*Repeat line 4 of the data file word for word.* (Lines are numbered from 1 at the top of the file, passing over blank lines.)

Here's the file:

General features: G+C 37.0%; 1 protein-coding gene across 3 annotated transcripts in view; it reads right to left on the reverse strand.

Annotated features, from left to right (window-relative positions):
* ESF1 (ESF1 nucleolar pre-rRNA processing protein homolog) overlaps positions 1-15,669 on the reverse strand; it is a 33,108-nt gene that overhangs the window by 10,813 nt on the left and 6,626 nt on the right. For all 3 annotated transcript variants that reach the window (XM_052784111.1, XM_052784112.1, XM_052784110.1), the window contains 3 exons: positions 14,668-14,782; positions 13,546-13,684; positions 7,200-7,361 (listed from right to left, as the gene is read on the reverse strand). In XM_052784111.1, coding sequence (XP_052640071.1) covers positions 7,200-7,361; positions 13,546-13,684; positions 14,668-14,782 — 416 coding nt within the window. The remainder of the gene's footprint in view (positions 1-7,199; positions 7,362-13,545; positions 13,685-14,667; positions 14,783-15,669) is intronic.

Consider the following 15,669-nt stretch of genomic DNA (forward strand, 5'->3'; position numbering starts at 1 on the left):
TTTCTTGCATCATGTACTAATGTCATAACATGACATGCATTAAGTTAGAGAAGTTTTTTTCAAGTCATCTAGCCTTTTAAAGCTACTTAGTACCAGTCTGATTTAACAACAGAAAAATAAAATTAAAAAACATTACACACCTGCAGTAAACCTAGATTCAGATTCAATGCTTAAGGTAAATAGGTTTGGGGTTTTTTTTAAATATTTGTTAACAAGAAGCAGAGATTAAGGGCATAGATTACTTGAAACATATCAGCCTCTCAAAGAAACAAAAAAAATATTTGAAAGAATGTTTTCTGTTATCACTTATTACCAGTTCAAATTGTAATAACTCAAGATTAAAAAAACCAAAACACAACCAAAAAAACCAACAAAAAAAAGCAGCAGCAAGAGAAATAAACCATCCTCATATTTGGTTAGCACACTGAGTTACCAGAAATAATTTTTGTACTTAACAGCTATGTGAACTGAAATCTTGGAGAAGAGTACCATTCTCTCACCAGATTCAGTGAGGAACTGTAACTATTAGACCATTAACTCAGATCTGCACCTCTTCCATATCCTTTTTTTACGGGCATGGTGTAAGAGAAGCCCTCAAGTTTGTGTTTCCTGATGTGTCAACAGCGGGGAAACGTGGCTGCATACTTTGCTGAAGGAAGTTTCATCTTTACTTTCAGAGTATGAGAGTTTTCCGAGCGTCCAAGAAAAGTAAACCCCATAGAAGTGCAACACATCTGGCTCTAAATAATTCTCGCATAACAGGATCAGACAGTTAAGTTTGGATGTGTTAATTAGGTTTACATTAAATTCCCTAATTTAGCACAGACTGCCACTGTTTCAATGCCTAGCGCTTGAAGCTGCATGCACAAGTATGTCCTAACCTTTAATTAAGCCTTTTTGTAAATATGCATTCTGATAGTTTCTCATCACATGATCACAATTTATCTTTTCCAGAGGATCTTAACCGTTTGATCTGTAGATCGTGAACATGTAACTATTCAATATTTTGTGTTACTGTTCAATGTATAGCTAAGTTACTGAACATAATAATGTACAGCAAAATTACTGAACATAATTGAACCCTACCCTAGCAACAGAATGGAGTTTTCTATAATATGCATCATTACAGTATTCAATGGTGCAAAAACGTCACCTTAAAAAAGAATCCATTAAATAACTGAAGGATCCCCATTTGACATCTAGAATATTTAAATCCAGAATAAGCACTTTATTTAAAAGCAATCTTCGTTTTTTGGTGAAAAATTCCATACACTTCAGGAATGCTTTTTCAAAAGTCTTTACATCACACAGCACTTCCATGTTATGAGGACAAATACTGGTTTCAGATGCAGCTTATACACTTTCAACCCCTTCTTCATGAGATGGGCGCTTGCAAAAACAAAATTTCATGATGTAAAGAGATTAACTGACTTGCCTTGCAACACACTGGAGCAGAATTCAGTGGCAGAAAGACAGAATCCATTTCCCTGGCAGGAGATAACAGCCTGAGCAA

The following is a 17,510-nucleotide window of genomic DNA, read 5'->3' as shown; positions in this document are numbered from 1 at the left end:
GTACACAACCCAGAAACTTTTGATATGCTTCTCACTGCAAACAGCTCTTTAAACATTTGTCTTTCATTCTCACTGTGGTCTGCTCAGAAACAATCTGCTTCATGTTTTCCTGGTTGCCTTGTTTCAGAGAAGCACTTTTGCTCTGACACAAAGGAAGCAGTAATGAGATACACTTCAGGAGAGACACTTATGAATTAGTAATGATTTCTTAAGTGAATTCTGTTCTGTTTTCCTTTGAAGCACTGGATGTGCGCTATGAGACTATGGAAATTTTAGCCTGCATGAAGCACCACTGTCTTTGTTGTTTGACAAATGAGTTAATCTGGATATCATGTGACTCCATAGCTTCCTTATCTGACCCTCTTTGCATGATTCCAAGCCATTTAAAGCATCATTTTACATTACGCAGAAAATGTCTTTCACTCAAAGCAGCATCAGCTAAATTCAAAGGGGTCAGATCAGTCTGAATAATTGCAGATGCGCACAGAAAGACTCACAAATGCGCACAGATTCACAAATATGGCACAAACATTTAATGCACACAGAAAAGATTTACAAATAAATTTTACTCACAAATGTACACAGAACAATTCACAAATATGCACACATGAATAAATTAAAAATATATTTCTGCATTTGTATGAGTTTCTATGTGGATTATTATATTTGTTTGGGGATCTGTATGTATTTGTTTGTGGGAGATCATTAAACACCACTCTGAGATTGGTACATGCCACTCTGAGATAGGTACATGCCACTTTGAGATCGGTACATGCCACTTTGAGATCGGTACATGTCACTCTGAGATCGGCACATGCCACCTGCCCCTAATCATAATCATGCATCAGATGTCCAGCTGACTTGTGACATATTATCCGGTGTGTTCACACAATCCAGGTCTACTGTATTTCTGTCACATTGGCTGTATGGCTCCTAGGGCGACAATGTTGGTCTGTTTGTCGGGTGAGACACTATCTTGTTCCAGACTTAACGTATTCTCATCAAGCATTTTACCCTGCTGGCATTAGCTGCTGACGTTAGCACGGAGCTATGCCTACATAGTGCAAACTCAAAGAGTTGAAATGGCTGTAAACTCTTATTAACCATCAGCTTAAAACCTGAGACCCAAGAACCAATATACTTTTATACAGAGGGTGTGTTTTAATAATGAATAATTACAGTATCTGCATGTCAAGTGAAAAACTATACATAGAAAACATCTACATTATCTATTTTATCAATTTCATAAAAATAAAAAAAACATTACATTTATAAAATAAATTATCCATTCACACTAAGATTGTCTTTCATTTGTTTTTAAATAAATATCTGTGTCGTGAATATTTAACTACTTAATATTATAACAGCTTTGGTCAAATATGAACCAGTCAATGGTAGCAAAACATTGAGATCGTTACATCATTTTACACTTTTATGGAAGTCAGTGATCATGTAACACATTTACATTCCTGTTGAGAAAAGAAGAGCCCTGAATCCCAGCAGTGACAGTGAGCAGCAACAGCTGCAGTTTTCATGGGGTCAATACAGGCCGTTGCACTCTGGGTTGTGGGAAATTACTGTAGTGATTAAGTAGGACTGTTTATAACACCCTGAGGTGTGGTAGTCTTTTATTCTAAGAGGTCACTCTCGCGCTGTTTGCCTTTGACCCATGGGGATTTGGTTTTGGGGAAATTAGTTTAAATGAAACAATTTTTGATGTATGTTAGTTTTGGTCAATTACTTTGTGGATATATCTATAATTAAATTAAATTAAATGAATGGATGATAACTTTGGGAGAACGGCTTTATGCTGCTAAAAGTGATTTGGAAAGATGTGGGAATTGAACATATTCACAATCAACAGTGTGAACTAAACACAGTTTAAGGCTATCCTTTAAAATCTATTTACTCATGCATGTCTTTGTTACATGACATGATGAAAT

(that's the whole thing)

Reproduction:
Consider the following 15,669-nt stretch of genomic DNA (forward strand, 5'->3'; position numbering starts at 1 on the left):